The records consist of one copy of the historic resources archive documentation (text and photos on archival quality materials) for the Shippee Bridge No. 307 prepared by PAL, Inc. for the Department of Transportation.
The Shippee Bridge is significant as a functioning surviving example of a riveted wrought iron Pratt truss highway bridge and as evidence of Rhode Island's early attempts to accommodate the automobile age through improvements in highway infrastructure construction. The bridge's trusses, fabricated by the Boston Bridge Works, were originally part ofthe 1890 Esmond-Georgiaville Bridge that carried the Farnum Turnpike (RI Route 104) over the Woonasquatucket River in Smithfield, RI. The trusses were relocated and modified in 1935 for a skewed configuration for the present Clear River crossing in Burrillville, which replaced an earlier lenticular truss iron bridge at that location. This adaptive reuse accommodated the structure to the site and accounted for the increased weight of 1930s automobiles. It is one of eighteen remaining iron or steel public highway trusses in the state that are 50 years old or older. It is one of nine Pratt trusses, and one of five wrought iron pony trusses, the others being Bridge Nos. 301, 459, 460, and 842. Author: Matthew A. Kierstead, Industrial Historian, PAL, Pawtucket, Rl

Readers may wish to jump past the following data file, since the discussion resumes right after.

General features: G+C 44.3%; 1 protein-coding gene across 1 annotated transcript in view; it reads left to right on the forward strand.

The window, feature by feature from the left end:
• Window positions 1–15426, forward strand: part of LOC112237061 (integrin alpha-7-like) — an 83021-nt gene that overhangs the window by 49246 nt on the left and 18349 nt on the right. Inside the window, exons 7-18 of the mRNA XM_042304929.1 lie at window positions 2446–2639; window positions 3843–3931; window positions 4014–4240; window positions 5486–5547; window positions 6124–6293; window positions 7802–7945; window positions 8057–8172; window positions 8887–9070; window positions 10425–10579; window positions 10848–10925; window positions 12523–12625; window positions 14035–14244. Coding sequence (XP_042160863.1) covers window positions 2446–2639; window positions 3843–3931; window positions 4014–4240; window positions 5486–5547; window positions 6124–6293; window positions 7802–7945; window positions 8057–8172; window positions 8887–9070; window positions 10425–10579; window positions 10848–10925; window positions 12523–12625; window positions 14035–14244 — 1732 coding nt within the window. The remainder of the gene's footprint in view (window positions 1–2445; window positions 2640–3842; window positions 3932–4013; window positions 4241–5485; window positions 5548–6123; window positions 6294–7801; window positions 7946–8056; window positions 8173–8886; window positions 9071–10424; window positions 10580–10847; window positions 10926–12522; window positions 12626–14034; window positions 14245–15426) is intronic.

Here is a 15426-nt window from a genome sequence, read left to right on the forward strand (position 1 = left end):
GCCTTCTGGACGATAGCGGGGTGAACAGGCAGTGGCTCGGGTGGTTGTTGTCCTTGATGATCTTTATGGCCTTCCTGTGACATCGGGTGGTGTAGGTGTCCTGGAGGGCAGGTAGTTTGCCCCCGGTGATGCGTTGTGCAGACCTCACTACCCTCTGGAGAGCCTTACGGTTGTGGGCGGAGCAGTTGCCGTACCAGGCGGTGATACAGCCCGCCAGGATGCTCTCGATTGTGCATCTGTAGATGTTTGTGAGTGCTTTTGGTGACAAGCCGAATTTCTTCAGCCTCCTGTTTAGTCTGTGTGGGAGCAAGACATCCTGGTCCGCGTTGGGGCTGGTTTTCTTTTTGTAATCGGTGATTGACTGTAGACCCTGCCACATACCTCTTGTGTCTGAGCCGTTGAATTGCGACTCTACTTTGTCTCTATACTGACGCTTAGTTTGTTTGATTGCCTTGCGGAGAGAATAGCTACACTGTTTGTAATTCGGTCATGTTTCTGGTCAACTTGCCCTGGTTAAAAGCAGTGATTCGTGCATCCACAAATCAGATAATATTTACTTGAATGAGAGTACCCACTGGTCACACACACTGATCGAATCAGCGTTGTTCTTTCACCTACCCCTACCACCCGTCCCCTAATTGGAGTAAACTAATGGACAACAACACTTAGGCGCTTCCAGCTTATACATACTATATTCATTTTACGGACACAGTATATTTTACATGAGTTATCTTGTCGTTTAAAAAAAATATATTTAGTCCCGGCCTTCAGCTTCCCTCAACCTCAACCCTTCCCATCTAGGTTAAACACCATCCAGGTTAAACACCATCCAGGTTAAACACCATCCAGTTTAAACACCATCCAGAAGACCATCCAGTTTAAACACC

Scope and Contents: The records consist of one copy of the historic resources archive documentation (text and photos on archival quality materials) for the Shippee Bridge No. 307 prepared by PAL (The Public Archaeology Laboratory, Inc.) of Pawtucket, Rhode Island for the Department of Transportation. The Department of Transportation interim repairs to Shippee Bridge No. 307 project was found to have an adverse effect on the Shippee Bridge No. 307, a historic property that was determined eligible for listing in the the National Register of Historic Places through consensus between the Rhode Island Historical Preservation & Heritage Commission (RIHPHC) and the Federal Highway Administration.